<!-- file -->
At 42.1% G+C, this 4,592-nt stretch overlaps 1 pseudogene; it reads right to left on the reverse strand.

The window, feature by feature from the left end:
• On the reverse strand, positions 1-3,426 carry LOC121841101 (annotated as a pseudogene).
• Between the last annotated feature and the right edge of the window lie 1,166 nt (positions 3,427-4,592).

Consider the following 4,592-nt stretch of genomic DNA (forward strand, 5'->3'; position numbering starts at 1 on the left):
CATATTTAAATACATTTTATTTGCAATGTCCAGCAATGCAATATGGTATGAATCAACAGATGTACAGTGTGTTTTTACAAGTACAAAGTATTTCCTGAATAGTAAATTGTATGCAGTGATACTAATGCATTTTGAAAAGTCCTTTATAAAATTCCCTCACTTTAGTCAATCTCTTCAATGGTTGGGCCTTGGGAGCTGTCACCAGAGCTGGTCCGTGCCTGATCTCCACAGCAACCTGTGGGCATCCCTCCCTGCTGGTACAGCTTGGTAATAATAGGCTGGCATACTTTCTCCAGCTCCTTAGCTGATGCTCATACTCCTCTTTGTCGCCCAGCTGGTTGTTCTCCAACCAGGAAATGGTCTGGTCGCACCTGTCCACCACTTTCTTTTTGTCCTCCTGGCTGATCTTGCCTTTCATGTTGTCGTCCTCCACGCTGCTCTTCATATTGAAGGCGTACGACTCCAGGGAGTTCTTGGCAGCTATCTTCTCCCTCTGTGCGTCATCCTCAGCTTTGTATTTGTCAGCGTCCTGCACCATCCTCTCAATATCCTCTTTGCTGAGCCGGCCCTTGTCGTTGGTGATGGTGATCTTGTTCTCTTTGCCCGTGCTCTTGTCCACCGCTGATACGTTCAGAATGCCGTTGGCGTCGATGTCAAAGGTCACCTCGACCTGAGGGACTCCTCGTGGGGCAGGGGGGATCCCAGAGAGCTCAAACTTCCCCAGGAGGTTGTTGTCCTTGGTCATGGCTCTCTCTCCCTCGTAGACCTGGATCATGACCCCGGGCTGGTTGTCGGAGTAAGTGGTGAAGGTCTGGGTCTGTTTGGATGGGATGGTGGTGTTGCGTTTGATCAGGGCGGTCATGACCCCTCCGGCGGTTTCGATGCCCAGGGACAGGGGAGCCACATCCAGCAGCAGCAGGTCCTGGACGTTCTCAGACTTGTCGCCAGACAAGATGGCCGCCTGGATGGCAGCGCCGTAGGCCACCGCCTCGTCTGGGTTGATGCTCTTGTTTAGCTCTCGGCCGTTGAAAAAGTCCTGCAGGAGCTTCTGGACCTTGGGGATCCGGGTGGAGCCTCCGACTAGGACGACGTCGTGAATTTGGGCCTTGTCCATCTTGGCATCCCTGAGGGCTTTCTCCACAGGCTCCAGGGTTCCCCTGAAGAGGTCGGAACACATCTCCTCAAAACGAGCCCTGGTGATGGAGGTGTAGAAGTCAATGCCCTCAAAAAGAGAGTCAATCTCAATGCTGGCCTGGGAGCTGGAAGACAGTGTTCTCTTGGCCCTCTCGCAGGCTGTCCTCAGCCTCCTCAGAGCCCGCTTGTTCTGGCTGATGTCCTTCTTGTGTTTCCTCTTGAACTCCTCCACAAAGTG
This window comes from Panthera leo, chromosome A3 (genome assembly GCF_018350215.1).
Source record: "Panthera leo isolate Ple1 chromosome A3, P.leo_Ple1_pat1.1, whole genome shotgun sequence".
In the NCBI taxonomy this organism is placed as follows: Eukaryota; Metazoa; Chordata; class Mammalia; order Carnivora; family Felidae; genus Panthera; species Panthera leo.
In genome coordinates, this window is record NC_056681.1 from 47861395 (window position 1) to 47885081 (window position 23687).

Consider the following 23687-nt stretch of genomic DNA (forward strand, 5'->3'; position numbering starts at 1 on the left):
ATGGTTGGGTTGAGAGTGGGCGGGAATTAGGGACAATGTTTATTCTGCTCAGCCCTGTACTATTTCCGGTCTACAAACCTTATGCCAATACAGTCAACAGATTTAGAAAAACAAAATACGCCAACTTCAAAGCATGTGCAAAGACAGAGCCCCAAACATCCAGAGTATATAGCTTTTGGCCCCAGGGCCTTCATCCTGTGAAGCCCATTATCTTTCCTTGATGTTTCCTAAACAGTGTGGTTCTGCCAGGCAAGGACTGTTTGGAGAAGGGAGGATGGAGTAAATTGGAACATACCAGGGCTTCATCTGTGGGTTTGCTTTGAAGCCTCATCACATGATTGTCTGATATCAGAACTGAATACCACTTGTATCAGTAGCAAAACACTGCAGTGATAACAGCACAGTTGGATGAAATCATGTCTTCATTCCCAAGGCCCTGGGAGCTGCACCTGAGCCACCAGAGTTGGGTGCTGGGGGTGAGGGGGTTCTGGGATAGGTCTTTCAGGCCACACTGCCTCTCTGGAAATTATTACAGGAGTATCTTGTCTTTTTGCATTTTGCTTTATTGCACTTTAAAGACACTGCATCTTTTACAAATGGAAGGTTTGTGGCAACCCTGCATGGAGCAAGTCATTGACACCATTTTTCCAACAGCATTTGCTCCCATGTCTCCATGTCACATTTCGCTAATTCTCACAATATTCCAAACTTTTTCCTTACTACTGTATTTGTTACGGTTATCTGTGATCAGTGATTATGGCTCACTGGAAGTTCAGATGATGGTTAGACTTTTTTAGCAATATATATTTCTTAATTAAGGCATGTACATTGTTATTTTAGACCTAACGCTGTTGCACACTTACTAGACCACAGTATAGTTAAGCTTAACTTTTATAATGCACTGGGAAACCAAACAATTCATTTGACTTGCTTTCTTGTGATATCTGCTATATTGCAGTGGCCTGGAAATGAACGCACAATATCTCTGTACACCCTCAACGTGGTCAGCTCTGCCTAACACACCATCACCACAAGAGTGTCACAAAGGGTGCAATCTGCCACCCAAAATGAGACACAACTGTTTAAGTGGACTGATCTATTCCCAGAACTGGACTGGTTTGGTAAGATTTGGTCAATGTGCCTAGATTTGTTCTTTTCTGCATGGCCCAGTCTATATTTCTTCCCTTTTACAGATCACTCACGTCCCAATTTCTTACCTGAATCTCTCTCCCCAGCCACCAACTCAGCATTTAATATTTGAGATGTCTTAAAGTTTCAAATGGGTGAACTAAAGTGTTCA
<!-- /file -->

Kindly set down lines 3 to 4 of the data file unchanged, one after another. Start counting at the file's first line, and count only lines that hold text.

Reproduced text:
• On the reverse strand, positions 1-3,426 carry LOC121841101 (annotated as a pseudogene).
• Between the last annotated feature and the right edge of the window lie 1,166 nt (positions 3,427-4,592).